Apr.22 - Unfavourable currency effects, restructuring costs and weakness in China and Russia are to blame for an unexpectedly large dip in Q1 profits, Philips CEO Frans van Houten tells Reuters. David Pollard reports.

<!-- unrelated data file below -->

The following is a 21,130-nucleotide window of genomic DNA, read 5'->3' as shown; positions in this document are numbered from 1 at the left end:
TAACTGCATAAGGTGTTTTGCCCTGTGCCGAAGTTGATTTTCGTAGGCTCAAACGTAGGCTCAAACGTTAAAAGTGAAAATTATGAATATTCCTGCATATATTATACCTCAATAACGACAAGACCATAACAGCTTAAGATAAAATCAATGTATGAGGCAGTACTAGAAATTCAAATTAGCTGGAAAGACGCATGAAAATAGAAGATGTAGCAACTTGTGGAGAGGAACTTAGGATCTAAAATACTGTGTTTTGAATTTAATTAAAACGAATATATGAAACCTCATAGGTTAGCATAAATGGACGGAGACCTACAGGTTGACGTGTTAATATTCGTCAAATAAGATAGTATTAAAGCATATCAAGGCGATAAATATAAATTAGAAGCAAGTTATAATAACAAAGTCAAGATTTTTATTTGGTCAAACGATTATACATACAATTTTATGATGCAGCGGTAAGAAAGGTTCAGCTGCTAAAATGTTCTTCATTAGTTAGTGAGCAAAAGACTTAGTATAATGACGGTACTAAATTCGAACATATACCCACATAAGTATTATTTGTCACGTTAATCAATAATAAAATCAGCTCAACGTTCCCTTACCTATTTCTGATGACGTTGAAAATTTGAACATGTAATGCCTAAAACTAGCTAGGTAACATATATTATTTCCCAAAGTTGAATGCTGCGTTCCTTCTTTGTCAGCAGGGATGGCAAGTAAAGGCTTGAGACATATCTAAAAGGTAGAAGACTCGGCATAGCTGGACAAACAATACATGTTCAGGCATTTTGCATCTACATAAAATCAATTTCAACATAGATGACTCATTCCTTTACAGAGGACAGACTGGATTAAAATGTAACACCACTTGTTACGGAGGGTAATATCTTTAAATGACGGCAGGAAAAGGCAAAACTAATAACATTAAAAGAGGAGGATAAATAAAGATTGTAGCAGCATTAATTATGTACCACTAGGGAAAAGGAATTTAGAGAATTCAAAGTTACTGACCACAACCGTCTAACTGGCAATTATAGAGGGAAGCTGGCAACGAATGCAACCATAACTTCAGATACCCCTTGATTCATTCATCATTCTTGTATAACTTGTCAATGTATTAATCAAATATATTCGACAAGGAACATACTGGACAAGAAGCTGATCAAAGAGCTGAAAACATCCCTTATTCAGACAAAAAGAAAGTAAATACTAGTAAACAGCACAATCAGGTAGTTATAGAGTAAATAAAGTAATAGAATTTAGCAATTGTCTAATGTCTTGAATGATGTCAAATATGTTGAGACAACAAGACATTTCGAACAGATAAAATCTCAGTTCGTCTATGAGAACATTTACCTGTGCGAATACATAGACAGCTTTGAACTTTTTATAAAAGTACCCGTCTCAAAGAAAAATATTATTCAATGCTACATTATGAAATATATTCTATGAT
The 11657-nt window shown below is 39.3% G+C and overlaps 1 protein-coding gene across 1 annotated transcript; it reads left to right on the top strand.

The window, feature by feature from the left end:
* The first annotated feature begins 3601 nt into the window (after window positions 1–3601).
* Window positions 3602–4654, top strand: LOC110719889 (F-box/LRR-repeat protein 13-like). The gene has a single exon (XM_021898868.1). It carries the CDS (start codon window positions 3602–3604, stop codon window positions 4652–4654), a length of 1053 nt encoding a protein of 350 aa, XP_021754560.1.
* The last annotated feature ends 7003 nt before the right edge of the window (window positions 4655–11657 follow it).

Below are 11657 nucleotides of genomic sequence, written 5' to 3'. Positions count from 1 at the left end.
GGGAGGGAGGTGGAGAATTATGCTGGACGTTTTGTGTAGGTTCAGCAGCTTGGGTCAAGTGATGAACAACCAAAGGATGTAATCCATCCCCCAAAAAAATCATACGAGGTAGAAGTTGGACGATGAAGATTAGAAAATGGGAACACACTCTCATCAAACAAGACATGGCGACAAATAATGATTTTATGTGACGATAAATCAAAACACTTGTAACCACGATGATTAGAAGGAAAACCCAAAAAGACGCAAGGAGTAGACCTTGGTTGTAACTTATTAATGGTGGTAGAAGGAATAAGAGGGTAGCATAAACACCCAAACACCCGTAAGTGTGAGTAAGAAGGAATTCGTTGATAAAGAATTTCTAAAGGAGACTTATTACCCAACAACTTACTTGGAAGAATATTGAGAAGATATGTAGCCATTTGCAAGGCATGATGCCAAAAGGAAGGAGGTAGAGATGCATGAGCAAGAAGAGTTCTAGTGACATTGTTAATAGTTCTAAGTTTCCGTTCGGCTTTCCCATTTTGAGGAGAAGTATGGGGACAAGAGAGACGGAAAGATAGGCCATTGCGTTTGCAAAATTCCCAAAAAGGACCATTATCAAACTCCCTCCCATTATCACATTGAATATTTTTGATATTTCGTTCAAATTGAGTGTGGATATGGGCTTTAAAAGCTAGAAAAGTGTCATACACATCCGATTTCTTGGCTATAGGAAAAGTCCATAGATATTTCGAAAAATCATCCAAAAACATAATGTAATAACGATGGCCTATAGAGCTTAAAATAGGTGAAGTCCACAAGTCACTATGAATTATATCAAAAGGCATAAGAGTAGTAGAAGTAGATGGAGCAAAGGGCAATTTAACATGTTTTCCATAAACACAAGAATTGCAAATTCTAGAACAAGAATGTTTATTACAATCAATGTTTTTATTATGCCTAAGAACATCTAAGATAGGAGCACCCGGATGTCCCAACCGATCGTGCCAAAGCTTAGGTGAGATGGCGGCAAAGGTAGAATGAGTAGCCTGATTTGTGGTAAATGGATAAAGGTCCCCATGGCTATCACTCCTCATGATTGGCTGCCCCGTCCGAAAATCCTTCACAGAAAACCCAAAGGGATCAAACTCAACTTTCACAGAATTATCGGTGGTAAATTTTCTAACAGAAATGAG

The warning took markets by surprise and knocked seven per cent off Philips' share price in early trading. The Dutch healthcare, lighting and consumer appliances group says it'll struggle to post a rise in operating profit for the current year. Chief exec Frans van Houten. SOUNDBITE (English) PHILIPS CEO, FRANS VAN HOUTEN, SAYING: ''We are faced with multiple headwinds. Of course, we continue on our path to accelerate and improve our results but we were unable to offset all these headwinds in the first quarter.'' Fiercest of those headwinds: a stronger euro which alone, says Philips, has knocked five per cent off revenues. A slowdown in China's construction industry - that's hitting lighting sales. And Russia's crisis over Ukraine. SOUNDBITE (English) PHILIPS CEO, FRANS VAN HOUTEN, SAYING: ''The conflict in Russia means that the whole economy in Russia is under pressure. And we see that reflected in much lower healthcare business. But also the other businesses are affected.'' For the first quarter, the Dutch firm missed forecasts to report a 22 per cent drop in earnings. Sales were down too - investors describing the results as disappointing all round. Mike Ingram of BGC. SOUNDBITE (English) MIKE INGRAM, MARKETS ANALYST, BGC PARTNERS, SAYING: ''The profile of Philips' business is, you know, showing weakness very clearly in emerging markets - a lot of these currencies have themselves devalued - a lot of these consumers particularly on the healthcare and LED lighting side being extremely cautious. And also, you know, they still have this DVD and multi-media business which they want to get rid of, which is suffering remorseless margin compression, and that's why you're seeing this big miss.'' Fans of Philips point to a share price that overall during two years of restructuring has gained more than 80 per cent. Its boss says the company is ''undeterred'' by the latest results - and reaffirmed its 2016 targets.